The shop is supplied with electric cranes and capstans, which greatly facilitate operations.
Fears have been expressed in the past that any overhead line might greatly interfere with the 
sight of the signals, but experience has not shown this to be the case. The normal line 
pressure on the contact wire is 6,700 volts, and the periodicity 25 cycles per second. Energy 
consumption has been most satisfactory, and compares most favourably with what has been 
done on continuous current lines.

The acceleration obtained is also satisfactory, being equal to that obtained on most of the 
continuous current railways in Great Britain. The average acceleration from 0 to 30 miles an 
hour is at the rate of one mile per second. The energy consumption per ton mile – in which 
nothing is included for weight of passengers, and with no mileage allowed for empty running or shunting, and including the energy used for the repair shops and leakages from all sources – metered, for the first months, to 75.4 watt hours per train mile. And notwithstanding the fact that all trains are stopping trains, and therefore the line works unfavourable conditions when compared with other railways having a certain number of non-stopping fast trains.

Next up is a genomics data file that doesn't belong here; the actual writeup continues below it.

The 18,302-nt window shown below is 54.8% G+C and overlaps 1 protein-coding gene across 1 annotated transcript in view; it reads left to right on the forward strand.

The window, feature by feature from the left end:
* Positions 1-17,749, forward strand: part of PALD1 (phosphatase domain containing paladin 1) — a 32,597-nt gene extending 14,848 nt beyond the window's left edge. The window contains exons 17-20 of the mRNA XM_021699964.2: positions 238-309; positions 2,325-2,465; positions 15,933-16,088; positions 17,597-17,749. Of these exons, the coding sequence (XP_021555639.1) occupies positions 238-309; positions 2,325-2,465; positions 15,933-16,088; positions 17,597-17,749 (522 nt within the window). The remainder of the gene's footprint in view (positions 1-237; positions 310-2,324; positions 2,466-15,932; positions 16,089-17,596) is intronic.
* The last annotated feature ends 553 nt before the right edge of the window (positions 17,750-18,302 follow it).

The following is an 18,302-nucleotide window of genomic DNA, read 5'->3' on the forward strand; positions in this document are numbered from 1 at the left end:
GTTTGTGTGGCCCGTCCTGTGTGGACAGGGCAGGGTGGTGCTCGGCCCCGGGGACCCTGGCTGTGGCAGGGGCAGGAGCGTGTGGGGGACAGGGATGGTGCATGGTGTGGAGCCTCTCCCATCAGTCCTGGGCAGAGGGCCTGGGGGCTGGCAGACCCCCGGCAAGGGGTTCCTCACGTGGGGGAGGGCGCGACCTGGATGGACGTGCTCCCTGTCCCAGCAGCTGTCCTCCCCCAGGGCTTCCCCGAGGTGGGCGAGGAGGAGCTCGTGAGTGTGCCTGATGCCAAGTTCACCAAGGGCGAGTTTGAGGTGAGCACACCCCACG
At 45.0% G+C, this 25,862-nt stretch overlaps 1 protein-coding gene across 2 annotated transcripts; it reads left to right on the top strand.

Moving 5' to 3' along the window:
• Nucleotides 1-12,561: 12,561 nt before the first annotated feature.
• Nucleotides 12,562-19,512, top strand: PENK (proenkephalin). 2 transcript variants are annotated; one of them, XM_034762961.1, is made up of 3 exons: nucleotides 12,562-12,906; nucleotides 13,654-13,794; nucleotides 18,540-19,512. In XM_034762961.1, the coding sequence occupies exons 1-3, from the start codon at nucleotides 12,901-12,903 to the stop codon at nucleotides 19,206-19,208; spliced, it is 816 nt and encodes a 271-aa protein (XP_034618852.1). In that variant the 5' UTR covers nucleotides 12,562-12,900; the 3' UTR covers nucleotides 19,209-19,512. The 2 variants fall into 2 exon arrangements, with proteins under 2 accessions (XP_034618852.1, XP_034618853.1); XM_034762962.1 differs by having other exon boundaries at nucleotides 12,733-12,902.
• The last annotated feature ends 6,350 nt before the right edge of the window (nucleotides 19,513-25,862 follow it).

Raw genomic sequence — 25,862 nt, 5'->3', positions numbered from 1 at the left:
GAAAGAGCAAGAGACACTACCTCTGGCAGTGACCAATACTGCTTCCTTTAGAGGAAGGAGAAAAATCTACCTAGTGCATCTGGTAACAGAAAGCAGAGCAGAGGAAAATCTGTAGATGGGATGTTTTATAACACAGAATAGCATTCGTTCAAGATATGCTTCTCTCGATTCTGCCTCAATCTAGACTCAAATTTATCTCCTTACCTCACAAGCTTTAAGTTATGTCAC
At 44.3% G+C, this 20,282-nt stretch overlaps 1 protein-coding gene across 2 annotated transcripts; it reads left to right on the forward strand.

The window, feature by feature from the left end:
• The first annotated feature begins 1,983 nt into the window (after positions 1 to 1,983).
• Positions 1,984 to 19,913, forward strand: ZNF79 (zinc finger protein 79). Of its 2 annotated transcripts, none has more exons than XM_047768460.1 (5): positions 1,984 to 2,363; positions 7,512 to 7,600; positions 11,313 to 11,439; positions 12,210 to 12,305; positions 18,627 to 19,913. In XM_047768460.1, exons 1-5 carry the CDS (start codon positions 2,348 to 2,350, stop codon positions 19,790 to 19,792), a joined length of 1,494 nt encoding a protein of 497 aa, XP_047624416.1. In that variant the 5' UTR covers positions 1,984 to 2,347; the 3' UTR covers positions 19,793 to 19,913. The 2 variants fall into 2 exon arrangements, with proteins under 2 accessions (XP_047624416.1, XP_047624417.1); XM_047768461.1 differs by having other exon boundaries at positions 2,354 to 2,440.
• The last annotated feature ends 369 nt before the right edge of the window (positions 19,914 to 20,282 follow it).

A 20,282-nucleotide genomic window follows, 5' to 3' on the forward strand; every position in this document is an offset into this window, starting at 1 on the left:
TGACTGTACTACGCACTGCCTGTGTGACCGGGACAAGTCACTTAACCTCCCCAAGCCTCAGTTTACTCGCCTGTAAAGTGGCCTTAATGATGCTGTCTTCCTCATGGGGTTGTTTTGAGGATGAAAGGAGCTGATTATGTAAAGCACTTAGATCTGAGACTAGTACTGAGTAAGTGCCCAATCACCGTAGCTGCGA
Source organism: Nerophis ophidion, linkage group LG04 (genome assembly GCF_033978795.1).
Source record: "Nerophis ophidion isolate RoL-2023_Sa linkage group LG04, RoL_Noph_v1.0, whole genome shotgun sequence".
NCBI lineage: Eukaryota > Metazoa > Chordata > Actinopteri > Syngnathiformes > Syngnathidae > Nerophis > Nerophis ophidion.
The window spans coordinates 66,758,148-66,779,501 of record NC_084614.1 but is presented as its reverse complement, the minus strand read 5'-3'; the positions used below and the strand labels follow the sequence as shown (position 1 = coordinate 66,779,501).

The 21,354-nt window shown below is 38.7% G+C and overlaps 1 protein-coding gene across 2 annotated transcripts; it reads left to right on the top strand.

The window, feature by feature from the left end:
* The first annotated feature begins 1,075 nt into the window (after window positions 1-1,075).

Of a four-car train empty the total weight is 150 tons, and if this the electrical equipment, 
including all cables for lighting. Lighting fixture, motor compressor, and all electric gear 
boosters, etc., amounts to 18 tons in the case of the South London line. In the case of the new Crystal Palace extensions the weight of a three-car train is 102 tons, and the weight of the same equipment on the basis given is 19 tons. The energy consumption on the train during trial running on the South London line was 63.1 watt hours per ton mile measured on the train.

In consequence of the adoption of single-phase system for transmission, losses between the 
distributing room at Peckham Rye and the trains have been kept very low. The results 
obtained have fully justified the claim that the single-phase system is cheaper to install and 
cheaper to work than the continuous current system, while it possesses the additional 
advantage that it is entirely suitable to be extended as far as may be thought necessary by the 
railway company. It is interesting to note that the most eminent railway authorities of 
Prussia, Bavarian, Baden, Austrian, Swiss and Swedish State Railways have unanimously